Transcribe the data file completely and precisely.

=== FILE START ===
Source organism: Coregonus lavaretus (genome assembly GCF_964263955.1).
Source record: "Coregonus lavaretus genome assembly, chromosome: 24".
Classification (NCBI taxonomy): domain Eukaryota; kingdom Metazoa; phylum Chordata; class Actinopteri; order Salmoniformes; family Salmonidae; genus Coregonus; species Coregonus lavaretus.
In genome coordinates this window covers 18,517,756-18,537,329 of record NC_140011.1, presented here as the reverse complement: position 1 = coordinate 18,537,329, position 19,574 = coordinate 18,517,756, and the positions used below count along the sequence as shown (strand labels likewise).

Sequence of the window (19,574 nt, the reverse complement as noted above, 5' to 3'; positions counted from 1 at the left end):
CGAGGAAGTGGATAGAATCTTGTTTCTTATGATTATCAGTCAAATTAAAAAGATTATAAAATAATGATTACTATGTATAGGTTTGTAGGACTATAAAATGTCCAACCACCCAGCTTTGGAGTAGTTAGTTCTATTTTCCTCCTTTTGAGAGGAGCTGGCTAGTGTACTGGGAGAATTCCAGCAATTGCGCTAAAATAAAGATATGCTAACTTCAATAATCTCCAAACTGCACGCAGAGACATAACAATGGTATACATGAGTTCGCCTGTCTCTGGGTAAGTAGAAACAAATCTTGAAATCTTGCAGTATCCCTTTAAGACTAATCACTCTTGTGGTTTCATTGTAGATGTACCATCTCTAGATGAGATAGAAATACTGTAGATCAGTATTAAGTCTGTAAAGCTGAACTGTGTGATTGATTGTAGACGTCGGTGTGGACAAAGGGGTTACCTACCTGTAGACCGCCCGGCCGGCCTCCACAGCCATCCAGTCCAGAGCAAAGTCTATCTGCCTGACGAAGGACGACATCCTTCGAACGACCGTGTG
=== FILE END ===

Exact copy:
Source organism: Coregonus lavaretus (genome assembly GCF_964263955.1).
Source record: "Coregonus lavaretus genome assembly, chromosome: 24".
Classification (NCBI taxonomy): domain Eukaryota; kingdom Metazoa; phylum Chordata; class Actinopteri; order Salmoniformes; family Salmonidae; genus Coregonus; species Coregonus lavaretus.
In genome coordinates this window covers 18,517,756-18,537,329 of record NC_140011.1, presented here as the reverse complement: position 1 = coordinate 18,537,329, position 19,574 = coordinate 18,517,756, and the positions used below count along the sequence as shown (strand labels likewise).

Sequence of the window (19,574 nt, the reverse complement as noted above, 5' to 3'; positions counted from 1 at the left end):
CGAGGAAGTGGATAGAATCTTGTTTCTTATGATTATCAGTCAAATTAAAAAGATTATAAAATAATGATTACTATGTATAGGTTTGTAGGACTATAAAATGTCCAACCACCCAGCTTTGGAGTAGTTAGTTCTATTTTCCTCCTTTTGAGAGGAGCTGGCTAGTGTACTGGGAGAATTCCAGCAATTGCGCTAAAATAAAGATATGCTAACTTCAATAATCTCCAAACTGCACGCAGAGACATAACAATGGTATACATGAGTTCGCCTGTCTCTGGGTAAGTAGAAACAAATCTTGAAATCTTGCAGTATCCCTTTAAGACTAATCACTCTTGTGGTTTCATTGTAGATGTACCATCTCTAGATGAGATAGAAATACTGTAGATCAGTATTAAGTCTGTAAAGCTGAACTGTGTGATTGATTGTAGACGTCGGTGTGGACAAAGGGGTTACCTACCTGTAGACCGCCCGGCCGGCCTCCACAGCCATCCAGTCCAGAGCAAAGTCTATCTGCCTGACGAAGGACGACATCCTTCGAACGACCGTGTG